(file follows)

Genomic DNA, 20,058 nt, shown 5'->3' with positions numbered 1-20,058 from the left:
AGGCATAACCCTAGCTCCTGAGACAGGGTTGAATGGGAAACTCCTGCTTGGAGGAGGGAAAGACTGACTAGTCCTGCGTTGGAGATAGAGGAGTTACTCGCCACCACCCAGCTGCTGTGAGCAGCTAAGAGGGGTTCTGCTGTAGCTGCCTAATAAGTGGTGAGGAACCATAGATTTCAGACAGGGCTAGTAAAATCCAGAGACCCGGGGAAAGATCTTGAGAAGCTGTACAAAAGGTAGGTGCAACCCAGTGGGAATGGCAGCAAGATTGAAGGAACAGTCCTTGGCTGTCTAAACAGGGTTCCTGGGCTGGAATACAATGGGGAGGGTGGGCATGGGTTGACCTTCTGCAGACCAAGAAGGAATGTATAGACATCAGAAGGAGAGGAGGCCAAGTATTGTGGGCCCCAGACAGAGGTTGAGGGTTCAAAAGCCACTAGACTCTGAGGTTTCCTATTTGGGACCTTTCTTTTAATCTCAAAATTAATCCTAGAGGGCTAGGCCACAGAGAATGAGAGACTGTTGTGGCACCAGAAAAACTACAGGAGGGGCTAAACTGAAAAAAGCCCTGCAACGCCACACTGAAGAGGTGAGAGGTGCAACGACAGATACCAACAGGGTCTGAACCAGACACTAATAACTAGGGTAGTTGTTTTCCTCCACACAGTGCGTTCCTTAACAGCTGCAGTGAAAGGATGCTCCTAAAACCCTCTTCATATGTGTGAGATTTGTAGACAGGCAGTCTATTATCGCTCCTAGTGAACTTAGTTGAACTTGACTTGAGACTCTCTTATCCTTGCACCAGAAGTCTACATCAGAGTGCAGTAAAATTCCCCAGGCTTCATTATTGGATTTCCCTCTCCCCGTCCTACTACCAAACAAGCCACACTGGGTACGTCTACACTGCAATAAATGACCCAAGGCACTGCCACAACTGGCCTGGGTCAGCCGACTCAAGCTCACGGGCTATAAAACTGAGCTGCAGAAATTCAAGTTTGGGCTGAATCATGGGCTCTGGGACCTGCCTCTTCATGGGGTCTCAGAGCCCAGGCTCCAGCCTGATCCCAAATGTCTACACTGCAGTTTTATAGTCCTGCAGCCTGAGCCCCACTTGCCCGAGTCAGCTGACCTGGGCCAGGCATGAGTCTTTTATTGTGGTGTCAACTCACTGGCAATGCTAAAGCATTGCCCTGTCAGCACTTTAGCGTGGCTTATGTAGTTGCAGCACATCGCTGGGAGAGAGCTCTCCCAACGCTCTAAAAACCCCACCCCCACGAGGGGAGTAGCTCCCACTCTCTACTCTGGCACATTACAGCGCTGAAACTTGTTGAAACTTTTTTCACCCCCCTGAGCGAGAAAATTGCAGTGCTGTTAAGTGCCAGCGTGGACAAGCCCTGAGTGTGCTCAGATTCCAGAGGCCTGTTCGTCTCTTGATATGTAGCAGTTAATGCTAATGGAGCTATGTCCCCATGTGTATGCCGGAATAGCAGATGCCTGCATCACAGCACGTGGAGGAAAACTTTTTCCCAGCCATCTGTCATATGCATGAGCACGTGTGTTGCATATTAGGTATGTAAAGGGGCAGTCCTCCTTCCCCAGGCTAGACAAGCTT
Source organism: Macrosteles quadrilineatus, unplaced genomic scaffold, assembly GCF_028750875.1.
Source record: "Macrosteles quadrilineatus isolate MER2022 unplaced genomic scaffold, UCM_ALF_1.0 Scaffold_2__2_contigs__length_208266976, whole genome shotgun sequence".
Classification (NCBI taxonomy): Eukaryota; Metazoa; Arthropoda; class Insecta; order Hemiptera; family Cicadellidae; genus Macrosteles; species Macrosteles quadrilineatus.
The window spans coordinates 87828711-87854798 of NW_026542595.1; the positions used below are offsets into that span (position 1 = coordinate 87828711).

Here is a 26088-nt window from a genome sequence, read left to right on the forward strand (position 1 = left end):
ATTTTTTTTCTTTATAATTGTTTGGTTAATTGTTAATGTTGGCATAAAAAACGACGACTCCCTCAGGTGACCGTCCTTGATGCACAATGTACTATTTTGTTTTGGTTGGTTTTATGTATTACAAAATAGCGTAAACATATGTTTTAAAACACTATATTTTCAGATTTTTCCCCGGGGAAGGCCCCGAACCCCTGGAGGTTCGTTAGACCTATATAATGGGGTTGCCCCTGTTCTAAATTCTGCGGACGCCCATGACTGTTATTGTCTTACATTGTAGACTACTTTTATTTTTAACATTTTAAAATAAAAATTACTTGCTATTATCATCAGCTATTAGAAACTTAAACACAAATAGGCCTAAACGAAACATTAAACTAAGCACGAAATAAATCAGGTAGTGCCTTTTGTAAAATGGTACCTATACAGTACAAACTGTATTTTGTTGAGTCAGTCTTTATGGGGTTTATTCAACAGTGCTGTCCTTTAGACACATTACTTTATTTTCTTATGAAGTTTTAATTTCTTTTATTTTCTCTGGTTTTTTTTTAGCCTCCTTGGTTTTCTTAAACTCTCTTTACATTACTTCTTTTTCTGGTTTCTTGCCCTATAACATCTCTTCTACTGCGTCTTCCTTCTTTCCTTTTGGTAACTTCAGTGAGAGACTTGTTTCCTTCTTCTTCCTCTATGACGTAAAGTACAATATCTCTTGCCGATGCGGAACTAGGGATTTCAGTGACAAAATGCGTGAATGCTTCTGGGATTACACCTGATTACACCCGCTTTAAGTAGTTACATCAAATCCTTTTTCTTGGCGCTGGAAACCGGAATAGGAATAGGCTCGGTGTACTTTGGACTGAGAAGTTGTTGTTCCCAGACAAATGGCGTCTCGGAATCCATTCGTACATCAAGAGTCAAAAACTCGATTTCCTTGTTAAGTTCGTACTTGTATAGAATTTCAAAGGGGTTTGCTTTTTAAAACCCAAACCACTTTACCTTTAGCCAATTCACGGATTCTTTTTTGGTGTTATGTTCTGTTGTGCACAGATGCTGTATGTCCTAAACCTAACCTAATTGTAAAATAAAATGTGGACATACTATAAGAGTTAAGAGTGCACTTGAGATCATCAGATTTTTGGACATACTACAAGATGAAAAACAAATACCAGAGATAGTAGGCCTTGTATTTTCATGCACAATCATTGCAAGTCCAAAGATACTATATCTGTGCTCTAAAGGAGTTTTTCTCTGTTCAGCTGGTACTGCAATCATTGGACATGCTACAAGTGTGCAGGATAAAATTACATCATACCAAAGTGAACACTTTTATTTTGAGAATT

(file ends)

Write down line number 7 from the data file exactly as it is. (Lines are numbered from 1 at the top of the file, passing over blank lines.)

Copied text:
Here is a 26088-nt window from a genome sequence, read left to right on the forward strand (position 1 = left end):